The district court concluded that Bernhard has been running Eriem, which is conducting the same business as Micrins notwithstanding Carol’s ostensible ownership and the change of focus from instruments used in health care to instruments used by cosmetic surgeons. Eriem insists that Carol is the real as well as the ostensible owner, that the switch to instruments for cosmetic surgery marks a substantial change of business, and that it is irrelevant that Eriem bought all of Micrins’ assets, hired its workers, occupies the same premises, and uses the Micrins trademark, website, phone number, and email address. But under Illinois law, which uses a multi-factor balancing standard to determine successorship, see Steel Co. v. Morgan Marshall Industries, Inc., 278 Ill. App. 3d 241 (1st Dist. 1996), these contentions are matters for the trier of fact. The district court’s conclusion that Eriemis still conducting the Micrins business is not clearly erroneous. That successorship is the “ultimate issue” does not make it less a finding of fact. See, e.g., Pullman-Standard v. Swint, 456 U.S. 273 (1982); Icicle Seafoods, Inc. v. Worthington, 475 U.S. 709 (1986).
According to Eriem, the district judge made a legal error by failing to give dispositive significance to the change of ownership. Bernhard owned only 40% of Micrins’ stock; he claims to own none of Eriem’s, but even if all of his wife’s shares are imputed to him the difference between 40% ownership of Micrins and 100% of Eriem means that they just cannot be the same business. Eriem contends that under Vernon v. Schuster, 179 Ill. 2d 338 (1997), any change in ownership prevents treating one firm as another’s successor. But that’s not what Vernon said and is not how it has been understood.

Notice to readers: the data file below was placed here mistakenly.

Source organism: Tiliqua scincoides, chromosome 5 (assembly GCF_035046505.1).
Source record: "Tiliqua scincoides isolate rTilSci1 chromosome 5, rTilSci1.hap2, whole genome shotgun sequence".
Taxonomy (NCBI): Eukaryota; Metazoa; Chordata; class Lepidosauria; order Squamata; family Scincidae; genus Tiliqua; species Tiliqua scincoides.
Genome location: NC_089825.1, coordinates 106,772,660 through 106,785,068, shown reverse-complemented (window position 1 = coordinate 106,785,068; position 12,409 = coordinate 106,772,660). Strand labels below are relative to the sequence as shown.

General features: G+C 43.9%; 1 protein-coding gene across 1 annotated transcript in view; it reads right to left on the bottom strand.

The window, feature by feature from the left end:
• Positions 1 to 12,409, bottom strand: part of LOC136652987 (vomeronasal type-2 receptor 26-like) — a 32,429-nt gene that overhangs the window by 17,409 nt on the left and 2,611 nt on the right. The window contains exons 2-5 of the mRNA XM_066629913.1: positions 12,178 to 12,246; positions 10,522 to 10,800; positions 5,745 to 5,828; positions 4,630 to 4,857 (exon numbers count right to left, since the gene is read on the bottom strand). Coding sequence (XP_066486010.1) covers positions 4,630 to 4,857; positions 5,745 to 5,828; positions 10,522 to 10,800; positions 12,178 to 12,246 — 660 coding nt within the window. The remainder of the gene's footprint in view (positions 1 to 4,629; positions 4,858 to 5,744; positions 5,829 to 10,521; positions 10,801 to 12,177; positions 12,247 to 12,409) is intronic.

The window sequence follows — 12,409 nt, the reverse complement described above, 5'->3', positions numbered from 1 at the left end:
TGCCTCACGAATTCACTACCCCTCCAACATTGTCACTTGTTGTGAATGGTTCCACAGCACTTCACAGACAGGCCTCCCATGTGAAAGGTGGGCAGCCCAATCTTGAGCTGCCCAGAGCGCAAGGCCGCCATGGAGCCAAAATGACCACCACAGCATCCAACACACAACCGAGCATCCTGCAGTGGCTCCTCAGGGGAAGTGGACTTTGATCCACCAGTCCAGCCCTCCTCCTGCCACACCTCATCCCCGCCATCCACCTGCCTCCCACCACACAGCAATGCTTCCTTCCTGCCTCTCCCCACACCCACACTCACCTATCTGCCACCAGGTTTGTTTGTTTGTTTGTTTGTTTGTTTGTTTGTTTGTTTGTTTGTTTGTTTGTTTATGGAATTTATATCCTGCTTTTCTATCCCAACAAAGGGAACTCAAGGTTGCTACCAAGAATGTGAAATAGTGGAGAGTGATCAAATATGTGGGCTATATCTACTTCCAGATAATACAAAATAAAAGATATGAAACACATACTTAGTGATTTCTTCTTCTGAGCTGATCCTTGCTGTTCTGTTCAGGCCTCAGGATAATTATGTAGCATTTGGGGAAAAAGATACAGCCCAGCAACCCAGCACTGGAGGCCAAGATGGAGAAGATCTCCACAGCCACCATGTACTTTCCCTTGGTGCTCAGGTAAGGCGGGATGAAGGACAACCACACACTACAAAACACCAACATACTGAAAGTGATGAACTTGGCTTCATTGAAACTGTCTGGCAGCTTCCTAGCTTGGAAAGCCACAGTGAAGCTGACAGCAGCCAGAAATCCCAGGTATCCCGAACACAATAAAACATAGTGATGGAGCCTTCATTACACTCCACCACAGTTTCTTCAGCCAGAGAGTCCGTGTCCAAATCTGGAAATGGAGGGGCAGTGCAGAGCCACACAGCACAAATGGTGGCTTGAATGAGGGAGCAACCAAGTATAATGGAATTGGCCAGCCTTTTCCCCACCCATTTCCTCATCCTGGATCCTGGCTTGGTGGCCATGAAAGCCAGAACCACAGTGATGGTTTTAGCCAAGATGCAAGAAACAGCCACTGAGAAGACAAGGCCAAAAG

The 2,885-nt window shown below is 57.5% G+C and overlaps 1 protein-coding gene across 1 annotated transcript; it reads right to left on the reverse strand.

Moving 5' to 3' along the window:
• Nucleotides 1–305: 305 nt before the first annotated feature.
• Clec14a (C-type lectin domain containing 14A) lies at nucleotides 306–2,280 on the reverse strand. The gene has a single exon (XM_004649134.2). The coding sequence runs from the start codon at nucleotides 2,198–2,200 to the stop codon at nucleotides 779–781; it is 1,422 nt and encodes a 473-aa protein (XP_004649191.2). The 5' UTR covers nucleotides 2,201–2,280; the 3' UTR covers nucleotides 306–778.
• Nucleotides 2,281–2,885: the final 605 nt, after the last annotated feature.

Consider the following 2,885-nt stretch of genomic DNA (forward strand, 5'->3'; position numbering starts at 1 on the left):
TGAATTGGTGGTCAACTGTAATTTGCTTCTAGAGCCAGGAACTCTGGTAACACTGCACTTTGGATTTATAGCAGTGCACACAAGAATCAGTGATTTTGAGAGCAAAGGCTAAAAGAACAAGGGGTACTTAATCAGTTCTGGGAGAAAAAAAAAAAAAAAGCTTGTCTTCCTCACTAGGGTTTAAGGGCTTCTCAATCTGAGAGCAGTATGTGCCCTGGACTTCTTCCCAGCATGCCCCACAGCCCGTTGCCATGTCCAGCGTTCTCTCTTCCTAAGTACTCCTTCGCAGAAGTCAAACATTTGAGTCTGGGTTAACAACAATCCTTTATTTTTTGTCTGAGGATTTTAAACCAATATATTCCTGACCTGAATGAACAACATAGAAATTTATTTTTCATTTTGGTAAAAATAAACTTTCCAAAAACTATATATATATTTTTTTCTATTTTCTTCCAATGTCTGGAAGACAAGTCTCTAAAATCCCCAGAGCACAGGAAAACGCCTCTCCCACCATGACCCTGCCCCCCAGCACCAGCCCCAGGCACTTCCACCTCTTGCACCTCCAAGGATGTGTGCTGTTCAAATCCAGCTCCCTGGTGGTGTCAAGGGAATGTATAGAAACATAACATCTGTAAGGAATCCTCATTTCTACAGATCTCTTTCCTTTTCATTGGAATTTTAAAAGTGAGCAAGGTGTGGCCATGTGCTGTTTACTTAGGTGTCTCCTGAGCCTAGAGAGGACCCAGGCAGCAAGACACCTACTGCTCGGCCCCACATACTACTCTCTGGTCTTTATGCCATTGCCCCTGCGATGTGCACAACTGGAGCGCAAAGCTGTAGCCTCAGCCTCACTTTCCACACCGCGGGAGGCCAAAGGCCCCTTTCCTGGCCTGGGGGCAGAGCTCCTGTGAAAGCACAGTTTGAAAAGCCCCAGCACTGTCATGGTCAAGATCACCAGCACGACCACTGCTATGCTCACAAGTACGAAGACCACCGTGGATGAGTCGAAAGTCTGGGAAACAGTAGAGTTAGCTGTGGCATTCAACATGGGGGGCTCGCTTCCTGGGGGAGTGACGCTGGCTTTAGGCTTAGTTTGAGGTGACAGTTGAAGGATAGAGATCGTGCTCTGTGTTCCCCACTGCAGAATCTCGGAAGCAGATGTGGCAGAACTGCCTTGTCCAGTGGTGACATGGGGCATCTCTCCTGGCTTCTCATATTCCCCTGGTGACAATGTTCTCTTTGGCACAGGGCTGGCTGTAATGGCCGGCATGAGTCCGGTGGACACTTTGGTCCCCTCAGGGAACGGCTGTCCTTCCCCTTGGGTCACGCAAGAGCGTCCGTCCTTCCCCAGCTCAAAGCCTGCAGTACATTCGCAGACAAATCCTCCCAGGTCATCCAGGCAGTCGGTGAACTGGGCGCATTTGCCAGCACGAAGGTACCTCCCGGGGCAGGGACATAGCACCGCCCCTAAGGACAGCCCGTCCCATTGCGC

There was a substantial change of ownership in Steel Co., in addition to the fact that a former stockholder was replaced by his spouse as stockholder of the new firm, and the court held that this did not prevent treating the new firm as the old one’s successor when all other considerations pointed that way. We read Vernon (as did Steel Co.) as holding that a complete change of ownership prevents a finding of successorship, not that complete identity of ownership is essential to successorship. The district court’s conclusion that Carol Teitz serves as a proxy for her husband means that there has not been a complete change of ownership; this, too, was a conclusion of Steel Co.
We could imagine an argument that, because Bernhard owned only 40% of Micrins’ stock, Eriem should be liable for only 40% of its taxes. But Eriem has taken an all-or-none stance; it is unwilling to concede owing the Treasury a penny. Given a choice between all and none, the district court did not commit either a legal or a factual error in electing “all.”